When email use became common in the early ’90s, the business world changed. Email now consumes a significant portion of our workdays.
According to a study by the International Data Corporation (IDC), workers spend 28 percent of their workweeks reading and answering email.
While we try to work faster and more efficiently, we mustn’t forget the social rules that accompany any form of communication.
Here are some dos and don’ts of email etiquette:
Do have a clear subject line.
Most of us have hundreds of emails clogging our inboxes every day, so the clearer your subject line, the more likely the recipient will read your message.
For example, if you’re sending a proposal, write: “The Fitch Proposal is Attached.”
Don’t forget your signature.
Every email should include a signature that tells the recipient who you are and how to contact you. Set it up to automatically appear at the end of each email. Include all of your contact details—address, email and phone number—so the recipient doesn’t have to look up anything.
Do use a professional salutation.
Using “hey,” “yo” or “hiya” isn’t professional, no matter how well you know the recipient. Use “hi” or “hello” instead.
To be more formal, use “Dear (insert name).” Using the person’s name in the salutation (“Hello, Robert”) is appropriate, but don’t shorten a person’s name unless he gives you permission to do so.
Don’t use humor.
Humor doesn’t translate well via email. There’s a good chance your recipient will misinterpret the joke or think you’re being sarcastic. When in doubt, leave humor out of business communications.
Do proofread your message.
Don’t be surprised if people judge you by the way you compose an email. For example, if your email is littered with misspelled words and grammatical errors, you’ll appear sloppy, careless or even uneducated. Check your spelling and grammar before you hit “send.”
Don’t assume the recipient knows what you are talking about.
Create your message as a stand-alone note, even if it is in response to an email chain. This means not responding with one-liners.
Include the subject and any references to previous emails, research or conversations. It can be frustrating and time consuming for your recipient to look back at the email chain to brush up on the context. Your recipient might have hundreds of emails coming in each day, and she likely won’t remember the chain of events leading up to your email.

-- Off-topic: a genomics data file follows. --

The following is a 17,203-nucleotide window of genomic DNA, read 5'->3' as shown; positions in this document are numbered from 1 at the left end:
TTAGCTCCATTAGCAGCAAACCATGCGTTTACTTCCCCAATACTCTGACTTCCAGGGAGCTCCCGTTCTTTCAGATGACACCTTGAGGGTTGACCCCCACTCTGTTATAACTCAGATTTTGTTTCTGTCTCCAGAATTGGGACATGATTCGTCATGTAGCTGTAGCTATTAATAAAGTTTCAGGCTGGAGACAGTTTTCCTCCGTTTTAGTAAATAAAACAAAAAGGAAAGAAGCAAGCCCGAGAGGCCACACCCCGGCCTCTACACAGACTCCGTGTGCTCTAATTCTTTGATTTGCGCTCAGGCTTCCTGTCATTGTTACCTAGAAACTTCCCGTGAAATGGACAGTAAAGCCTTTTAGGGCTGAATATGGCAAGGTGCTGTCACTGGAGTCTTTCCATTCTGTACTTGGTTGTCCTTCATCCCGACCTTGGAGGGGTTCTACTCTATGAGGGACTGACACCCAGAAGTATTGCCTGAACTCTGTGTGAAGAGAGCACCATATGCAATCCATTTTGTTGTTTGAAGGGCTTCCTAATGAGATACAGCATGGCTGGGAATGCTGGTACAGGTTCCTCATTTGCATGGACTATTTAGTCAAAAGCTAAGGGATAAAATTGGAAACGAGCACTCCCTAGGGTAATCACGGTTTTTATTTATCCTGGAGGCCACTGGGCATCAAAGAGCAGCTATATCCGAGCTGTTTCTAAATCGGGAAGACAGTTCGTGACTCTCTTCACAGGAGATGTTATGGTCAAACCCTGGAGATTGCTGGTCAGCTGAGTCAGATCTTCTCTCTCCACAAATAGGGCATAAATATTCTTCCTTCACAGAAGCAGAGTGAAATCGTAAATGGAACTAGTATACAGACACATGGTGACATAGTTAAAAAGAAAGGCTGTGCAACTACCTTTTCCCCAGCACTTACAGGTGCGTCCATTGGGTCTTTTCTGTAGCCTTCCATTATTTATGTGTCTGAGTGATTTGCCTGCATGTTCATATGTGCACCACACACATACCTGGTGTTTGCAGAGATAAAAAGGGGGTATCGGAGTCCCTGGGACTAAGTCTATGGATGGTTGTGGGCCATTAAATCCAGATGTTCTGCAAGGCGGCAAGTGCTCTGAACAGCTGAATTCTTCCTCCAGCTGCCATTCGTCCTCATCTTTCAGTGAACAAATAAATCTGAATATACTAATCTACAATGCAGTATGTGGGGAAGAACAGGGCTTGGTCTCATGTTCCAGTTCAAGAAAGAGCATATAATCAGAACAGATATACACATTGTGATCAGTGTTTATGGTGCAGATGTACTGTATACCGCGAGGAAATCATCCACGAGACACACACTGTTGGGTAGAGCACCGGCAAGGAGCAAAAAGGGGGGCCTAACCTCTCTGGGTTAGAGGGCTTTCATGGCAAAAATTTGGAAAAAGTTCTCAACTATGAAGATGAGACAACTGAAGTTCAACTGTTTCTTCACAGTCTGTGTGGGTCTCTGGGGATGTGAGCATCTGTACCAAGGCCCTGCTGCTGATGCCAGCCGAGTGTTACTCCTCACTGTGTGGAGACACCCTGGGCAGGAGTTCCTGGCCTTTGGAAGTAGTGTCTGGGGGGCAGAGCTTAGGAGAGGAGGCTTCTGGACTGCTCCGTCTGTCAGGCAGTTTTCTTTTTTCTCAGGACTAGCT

Do reply to all emails.
Give a timely and polite reply to each legitimate email addressed to you. Even if you don’t have an answer at the moment, take a second to let the sender know you received her email. Inform the sender she sent the email to the wrong recipient, too.
Don’t reply when you’re angry.
Never send an angry email or give a quick, flippant response. Give your message thoughtful consideration before sending it. If you’re angry, save your message as a draft, and review it later when you are calmer and have time to formulate an appropriate response.
Do keep private material confidential.
It is far too easy to share emails, even inadvertently. If you have to share highly personal or confidential information, do so in person or over the phone. Ask permission before sharing sensitive material either in an email or as an attachment.
Don’t overuse exclamation points!
Exclamation points, emoticons, all CAPITALS and abbreviations (such as “LOL”) do not translate well in business communication. Don’t use them unless you know the recipient extremely well. It’s also not professional to use a string of exclamation points!!!!!
It might take some practice to keep your emails professional and to the point, but you will look more polished and organized if you do.
Jacqueline Whitmore is an author, business etiquette expert and founder of The Protocol School of Palm Beach. A version of this article originally appeared on Entrepreneur.com. Copyright © 2016 Entrepreneur Media, Inc. All rights reserved.